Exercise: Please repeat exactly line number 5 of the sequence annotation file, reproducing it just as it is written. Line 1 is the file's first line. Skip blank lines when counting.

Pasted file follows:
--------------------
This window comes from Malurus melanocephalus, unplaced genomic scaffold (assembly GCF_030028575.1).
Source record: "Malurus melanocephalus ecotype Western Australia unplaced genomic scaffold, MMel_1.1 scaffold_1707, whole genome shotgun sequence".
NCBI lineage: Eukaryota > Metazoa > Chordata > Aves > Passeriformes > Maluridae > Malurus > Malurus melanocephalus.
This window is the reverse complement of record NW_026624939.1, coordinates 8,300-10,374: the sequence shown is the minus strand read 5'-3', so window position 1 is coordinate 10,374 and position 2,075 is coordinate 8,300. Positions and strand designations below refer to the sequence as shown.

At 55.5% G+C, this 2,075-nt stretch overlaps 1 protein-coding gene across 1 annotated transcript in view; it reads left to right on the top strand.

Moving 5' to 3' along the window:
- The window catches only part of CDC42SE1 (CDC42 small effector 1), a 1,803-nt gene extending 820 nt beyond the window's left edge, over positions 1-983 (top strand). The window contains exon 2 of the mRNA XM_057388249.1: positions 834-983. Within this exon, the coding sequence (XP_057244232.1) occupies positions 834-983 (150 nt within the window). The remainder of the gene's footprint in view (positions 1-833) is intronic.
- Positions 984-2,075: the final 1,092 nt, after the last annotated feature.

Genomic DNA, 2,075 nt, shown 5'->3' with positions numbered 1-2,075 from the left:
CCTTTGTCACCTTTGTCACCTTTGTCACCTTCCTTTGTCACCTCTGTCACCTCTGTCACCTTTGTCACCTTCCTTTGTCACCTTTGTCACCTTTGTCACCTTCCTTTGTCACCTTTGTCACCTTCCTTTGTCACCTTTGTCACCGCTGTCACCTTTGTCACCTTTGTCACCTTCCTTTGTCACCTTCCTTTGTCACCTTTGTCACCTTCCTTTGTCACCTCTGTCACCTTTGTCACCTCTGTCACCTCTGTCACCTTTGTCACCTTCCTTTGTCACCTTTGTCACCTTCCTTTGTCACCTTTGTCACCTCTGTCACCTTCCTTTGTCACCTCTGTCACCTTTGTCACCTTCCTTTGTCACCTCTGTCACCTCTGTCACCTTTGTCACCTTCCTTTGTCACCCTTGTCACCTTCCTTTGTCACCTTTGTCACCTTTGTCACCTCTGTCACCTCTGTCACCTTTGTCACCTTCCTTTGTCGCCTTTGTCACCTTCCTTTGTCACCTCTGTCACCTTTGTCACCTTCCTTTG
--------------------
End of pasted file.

At 55.5% G+C, this 2,075-nt stretch overlaps 1 protein-coding gene across 1 annotated transcript in view; it reads left to right on the top strand.